The most peculiar thing about the Work Sharp EDC Pivot is that its two main sharpening "V's"are set at different angles. For the most part, those with multiple texture options mount those options at the same angle as one another. This allows you to make rough and fast adjustments to a blade and then polish and refine that edge with the fine-textured sharpener. This isn't the case with the Work Sharp, and it is noticeable in use. Edges come out fine, but matching angles (or even angles closer to one another) would make for smoother edge surfaces. This minor issue aside, this is our favorite portable model to date.
The Sharp Pebble Premium Whetstone is both the simplest and arguably the most sophisticated knife sharpener we tested. It is simple because it is just a basic sharpening stone. The sophistication is in the skill and attention required to use it. You have nearly infinite options with the Sharp Pebble, but you need to have an attention to detail to optimize its function. With close care and careful usage, the Sharp Pebble will hone any straight edge to razor closeness.
With mediocre to sloppy use, you can readily ruin a blade with the Sharp Pebble. This is not a "plug and chug" tool. You need to pay close attention to what you are doing and have at least a rudimentary understanding of knife geometry. You also need to be able to maintain consistent angles and pressures using just your hands. Finally, with a required 10-12 minutes of water soaking prior to any use, this is not the product you will use at a moment's notice. This is for intentional, pre-meditated sharpening "sessions."
Generally speaking, we might envision power tools to require less effort and attention than their unpowered alternatives. A power drill, for instance, is way more forgiving than a hand-powered version. This is not the case with knife sharpeners. The Work Sharp Culinary E2 is a great, relatively compact electric option for resurfacing your blades. Used carefully, it will make a fine, smooth edge. It works fast, can be configured to sharpen scissors, and has a hand-powered finishing slot. It's also compact and takes up less counter or closet space compared to other electric options.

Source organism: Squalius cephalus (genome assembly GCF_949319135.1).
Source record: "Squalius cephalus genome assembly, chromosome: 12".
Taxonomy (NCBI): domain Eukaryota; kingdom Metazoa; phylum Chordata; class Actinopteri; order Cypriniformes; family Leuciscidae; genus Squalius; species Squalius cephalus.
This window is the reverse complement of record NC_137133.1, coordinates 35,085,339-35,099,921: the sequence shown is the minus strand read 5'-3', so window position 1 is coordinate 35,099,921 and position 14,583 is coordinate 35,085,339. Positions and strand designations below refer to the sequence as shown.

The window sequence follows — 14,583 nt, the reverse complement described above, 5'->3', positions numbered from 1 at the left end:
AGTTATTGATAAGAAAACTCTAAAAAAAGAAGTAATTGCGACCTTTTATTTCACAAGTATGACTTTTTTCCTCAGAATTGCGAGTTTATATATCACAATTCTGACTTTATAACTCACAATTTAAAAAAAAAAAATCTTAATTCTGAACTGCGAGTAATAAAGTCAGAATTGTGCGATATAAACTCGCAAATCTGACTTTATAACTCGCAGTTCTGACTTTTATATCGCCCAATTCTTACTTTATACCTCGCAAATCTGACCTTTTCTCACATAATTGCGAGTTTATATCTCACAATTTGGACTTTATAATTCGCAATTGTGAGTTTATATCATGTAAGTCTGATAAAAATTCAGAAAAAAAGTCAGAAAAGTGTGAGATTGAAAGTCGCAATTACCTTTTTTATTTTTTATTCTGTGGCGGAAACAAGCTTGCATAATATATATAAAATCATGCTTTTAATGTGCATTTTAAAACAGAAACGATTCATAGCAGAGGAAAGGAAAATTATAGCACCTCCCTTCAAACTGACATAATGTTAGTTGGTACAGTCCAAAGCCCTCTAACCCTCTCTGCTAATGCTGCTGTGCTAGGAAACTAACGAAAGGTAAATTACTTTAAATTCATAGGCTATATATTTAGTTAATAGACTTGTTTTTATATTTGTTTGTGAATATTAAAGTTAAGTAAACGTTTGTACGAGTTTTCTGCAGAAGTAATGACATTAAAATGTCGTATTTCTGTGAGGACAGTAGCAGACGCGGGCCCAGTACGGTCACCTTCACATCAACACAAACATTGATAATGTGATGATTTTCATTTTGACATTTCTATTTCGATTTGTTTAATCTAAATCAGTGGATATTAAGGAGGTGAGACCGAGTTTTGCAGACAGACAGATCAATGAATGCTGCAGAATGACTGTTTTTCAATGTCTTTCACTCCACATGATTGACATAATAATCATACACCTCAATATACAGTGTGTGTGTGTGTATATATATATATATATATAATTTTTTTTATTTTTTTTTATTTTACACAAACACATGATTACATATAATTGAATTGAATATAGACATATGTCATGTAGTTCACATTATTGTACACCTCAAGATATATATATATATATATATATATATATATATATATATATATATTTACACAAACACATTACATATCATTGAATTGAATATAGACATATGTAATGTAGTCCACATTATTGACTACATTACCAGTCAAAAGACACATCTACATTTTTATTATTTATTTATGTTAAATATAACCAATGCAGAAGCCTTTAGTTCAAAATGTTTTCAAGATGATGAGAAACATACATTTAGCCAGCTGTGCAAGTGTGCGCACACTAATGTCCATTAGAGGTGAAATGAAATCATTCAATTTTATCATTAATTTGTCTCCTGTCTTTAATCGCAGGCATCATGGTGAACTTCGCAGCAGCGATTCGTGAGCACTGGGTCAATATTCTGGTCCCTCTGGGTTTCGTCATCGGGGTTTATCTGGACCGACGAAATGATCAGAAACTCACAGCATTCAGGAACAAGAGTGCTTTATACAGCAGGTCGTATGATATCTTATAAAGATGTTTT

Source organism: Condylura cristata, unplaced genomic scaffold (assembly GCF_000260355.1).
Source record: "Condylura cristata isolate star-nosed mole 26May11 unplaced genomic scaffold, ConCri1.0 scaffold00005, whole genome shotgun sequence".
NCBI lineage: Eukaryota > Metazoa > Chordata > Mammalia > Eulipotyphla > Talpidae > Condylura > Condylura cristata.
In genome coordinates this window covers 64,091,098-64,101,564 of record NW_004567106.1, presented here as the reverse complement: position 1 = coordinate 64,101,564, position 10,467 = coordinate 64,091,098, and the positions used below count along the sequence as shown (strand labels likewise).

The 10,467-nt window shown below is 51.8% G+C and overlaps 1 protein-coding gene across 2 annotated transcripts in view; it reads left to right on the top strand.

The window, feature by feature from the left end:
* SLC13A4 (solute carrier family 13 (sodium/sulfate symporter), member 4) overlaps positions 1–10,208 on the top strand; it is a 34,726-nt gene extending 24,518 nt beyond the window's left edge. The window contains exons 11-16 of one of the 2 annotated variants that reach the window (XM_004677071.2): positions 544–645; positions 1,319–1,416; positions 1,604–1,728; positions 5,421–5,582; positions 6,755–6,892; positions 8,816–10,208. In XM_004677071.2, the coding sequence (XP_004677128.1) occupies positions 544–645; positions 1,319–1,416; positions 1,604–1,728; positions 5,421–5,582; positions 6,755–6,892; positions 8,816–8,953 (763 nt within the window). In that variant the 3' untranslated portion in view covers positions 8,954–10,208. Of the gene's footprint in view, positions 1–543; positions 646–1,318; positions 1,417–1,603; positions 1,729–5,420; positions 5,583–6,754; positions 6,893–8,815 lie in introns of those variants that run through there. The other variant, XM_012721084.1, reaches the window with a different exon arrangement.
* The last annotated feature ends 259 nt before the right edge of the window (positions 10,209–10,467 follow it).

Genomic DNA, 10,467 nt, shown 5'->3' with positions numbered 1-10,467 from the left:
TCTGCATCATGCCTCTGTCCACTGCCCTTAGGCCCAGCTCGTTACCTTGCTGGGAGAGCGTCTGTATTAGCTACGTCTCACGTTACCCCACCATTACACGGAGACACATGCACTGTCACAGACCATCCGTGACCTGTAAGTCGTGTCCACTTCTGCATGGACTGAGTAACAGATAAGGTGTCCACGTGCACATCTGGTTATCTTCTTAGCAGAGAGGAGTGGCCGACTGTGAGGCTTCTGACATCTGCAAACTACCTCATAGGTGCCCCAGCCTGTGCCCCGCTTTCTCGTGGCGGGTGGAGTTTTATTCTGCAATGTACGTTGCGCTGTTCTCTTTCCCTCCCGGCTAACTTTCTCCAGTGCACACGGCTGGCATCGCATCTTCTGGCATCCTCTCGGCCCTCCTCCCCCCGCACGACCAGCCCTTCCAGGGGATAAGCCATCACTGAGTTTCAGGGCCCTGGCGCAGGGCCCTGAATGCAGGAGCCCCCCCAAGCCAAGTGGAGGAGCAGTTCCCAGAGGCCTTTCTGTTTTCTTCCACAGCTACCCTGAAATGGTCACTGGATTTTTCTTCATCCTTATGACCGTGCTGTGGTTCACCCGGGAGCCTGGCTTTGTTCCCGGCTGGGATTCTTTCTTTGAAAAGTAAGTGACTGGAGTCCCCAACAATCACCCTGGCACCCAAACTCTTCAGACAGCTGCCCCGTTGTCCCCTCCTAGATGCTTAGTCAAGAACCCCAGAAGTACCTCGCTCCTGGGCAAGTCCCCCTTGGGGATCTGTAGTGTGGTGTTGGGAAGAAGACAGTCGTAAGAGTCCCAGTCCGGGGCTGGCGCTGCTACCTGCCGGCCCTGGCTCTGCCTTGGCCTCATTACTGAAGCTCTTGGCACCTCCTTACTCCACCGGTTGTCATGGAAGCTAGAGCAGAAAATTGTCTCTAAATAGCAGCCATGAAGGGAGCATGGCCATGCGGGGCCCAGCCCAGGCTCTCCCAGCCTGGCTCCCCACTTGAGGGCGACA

It isn't as sophisticated as the top-scoring Chef's Choice. The electric Work Sharp has only two sharpening textures, whereby the Chef's Choice has three that allow for a more refined finish. This powered sharpener requires a great deal of attention and care not to overdo your sharpening task. A moment of inattention can entirely ruin an otherwise great knife. However, its price undercuts more expensive models, and it's a solid buy for an electric sharpener.
The Smith's 2-Step is small and very simple. It is a direct and close competitor to the Work Sharp EDC Pivot. The Smith's model lacks some of the features of the Work Sharp, but does the main tasks similarly. Smith's, notably, better matches the edge angles of their two steps.
For portable use, we have little to complain about with the Smith's 2-Step Knife Sharpener. In the kitchen, however, you will probably appreciate a larger, more stable sharpener with more options, such as the Kitchellence. In your tackle or toolbox, the Smith's 2-Step sharpener is great.
The Priority Chef 2-Stage Diamond Coated Sharpener is fairly standard in appearance and function. It has one coarse and one fine sharpening element, both attached to a handled platform. We like the padded, grippy bottom to augment the handle's stability. Priority Chef approves this sharpener for serrated blades.
The construction of this sharpener feels a little sloppy, but that doesn't seem to hamper its function. Our primary functional complaint is that the sharpening elements both feel sticky. On blades of all different shapes, the grooved, spiraled sharpening components grab the blade periodically through a stroke, which creates an uneven feel. The blades still get sharpened with no noticeable issues.
Why You Should Trust Us
We've had lead test editor Jediah Porter reviewing blades, in the form of pocket knives and multi-tools, since 2013. It was thus logical to put him in charge of this assessment of knife maintenance tools as well. The review of this category involved conducting each protocol with every model, dimensional measurements, fine-tuned sharpening of kitchen and pocket knives, and reconditioning of very badly worn and neglected blades. Needless to say, Jed's collection of both vintage and in-use knives is now very well-tuned.